However, I think you might be mistaken in one respect. When you take a standard tool and flip it upside down, you are effectively reversing the clearance angles along with it. This is OK and the way you want it because the threading being made in the opposite direction needs the clearance angle that way.

                          Maybe it's me who can't turn my head around to see it the right way.
                          Ahhh, Nice score!

                          Oh, I did'nt mean the helix clearance angle, I mean the fact that the tool holds the bit on the left or right of the tool body. (or in a custom ground bit, if the thread tip is shifted to the left or right of the blank)
                          With a big enough shoulder, the tool can get in the way once fliped. So you need a tool designed to work to a shoulder on the right, to work on a shoulder on the left, when its upside down. (And the shoulder is large enough to cause problems)
                          I can take a picture of two of my threading tools if you need an example.
                          Last edited by Black_Moons; 03-24-2011, 02:55 AM.
                          Play Brutal Nature, Black Moons free to play highly realistic voxel sandbox game.

                          Comment


                          • #28
                            Originally posted by S_J_H
                            Here's a nice looking automatic half nut opening system featured in 1945 Popular science that would not be to difficult to build.-

                            http://books.google.com/books?id=xiA...0lathe&f=false

                            Steve
                            Neat. But I think I would want something more positive. I have had to really push on a handle a couple time when taking a heavy cut with the leadscrew.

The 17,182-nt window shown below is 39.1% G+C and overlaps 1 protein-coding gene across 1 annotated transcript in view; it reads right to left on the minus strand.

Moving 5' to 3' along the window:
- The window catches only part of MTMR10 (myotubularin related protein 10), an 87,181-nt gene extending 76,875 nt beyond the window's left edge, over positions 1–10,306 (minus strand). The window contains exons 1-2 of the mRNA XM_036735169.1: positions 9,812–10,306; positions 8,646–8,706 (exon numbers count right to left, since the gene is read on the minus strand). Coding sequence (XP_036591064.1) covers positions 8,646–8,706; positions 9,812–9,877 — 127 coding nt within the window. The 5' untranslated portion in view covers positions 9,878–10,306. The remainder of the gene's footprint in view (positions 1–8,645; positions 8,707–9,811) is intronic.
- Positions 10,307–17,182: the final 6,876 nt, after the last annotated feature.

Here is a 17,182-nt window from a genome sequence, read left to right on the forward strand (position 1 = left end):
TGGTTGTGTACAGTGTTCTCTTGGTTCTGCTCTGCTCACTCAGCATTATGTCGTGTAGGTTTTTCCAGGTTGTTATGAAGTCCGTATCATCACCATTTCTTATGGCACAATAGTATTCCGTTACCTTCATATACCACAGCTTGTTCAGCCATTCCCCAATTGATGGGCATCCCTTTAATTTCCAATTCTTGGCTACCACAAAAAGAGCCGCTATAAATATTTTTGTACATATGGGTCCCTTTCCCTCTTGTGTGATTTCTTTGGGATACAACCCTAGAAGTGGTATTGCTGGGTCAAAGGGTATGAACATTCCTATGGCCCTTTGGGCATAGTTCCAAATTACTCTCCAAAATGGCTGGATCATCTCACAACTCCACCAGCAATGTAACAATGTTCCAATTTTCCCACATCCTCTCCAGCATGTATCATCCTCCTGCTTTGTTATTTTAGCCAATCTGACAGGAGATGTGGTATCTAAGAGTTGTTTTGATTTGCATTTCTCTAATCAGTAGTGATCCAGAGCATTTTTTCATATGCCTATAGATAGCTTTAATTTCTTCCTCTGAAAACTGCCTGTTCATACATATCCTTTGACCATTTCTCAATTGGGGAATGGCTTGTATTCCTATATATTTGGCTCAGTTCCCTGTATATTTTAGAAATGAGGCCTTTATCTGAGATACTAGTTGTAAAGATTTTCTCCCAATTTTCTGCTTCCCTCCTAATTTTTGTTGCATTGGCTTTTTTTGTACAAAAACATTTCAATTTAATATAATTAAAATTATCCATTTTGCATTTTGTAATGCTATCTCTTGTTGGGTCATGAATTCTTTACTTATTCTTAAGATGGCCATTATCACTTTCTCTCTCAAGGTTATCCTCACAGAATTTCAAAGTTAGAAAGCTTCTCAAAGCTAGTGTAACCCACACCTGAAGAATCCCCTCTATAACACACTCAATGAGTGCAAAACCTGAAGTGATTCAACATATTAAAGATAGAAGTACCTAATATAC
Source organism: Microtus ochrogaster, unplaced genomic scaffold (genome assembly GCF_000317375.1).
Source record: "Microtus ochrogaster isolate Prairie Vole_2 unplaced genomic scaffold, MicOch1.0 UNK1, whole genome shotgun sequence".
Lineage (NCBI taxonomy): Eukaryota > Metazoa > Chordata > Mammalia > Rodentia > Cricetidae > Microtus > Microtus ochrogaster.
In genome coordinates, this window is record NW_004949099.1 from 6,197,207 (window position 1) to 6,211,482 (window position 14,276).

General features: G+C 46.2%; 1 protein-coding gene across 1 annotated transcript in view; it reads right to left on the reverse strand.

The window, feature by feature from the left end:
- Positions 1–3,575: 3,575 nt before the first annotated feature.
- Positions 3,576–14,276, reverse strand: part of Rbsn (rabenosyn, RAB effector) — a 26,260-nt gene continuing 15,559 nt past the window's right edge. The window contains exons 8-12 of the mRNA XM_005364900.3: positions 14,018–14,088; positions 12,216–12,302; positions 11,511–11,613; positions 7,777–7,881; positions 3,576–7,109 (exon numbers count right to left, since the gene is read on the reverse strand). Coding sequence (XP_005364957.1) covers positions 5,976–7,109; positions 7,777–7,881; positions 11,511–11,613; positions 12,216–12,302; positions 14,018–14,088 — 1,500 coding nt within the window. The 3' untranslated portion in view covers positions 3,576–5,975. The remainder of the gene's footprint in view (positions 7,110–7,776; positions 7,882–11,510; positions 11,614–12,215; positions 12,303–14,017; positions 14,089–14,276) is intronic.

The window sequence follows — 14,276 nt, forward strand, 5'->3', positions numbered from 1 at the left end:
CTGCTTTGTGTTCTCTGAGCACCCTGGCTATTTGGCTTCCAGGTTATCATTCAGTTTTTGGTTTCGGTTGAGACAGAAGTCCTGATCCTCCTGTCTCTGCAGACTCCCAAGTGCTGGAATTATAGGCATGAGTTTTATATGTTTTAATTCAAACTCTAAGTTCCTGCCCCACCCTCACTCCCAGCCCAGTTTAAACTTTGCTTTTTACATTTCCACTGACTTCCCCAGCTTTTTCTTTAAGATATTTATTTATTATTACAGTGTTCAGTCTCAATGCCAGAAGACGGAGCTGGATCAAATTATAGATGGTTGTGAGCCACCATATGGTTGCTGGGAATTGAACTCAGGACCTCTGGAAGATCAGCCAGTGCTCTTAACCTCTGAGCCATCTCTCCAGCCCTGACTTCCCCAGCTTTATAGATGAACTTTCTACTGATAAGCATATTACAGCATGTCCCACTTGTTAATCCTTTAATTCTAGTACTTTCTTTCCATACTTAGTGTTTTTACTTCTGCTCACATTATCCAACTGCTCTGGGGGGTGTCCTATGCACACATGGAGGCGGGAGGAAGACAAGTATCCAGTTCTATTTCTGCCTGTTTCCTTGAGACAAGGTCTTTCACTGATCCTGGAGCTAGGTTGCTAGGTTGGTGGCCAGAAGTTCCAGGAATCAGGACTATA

I think Rivett had a auto-disengage system. But I am not sure that was for the feed or threading.

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                            • #29
                              Originally posted by Black_Moons
                              Ahhh, Nice score!

                              Oh, I did'nt mean the helix clearance angle, I mean the fact that the tool holds the bit on the left or right of the tool body. (or in a custom ground bit, if the thread tip is shifted to the left or right of the blank)
                              With a big enough shoulder, the tool can get in the way once fliped. So you need a tool designed to work to a shoulder on the right, to work on a shoulder on the left, when its upside down. (And the shoulder is large enough to cause problems)
                              I can take a picture of two of my threading tools if you need an example.
                              No need for photos. I now understand exactly what you mean. That problem is why I slowly added all the seat shims to the collection. With that array of holders you can always get the tool close to the work, you just have to make sure you've got the inclination angle of the insert (for helix) correct.

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                              • #30
                                Originally posted by S_J_H
                                Here's a nice looking automatic half nut opening system featured in 1945 Popular science that would not be to difficult to build.-


                                Steve
                                Logan had a similar system available for the "automatic" apron style.

                                But it only does half the job. You still need to cut a relief, ir retract the tool simultaneously or you will cut a nice stress-raising "charpy notch" all around the part.

                                Not every part CAN have a relief cut, so..........
                                1601 2137 5683 1002 1437

                                Keep eye on ball.
                                Hashim Khan

                                If you look closely at a digital signal, you find out it is really analog......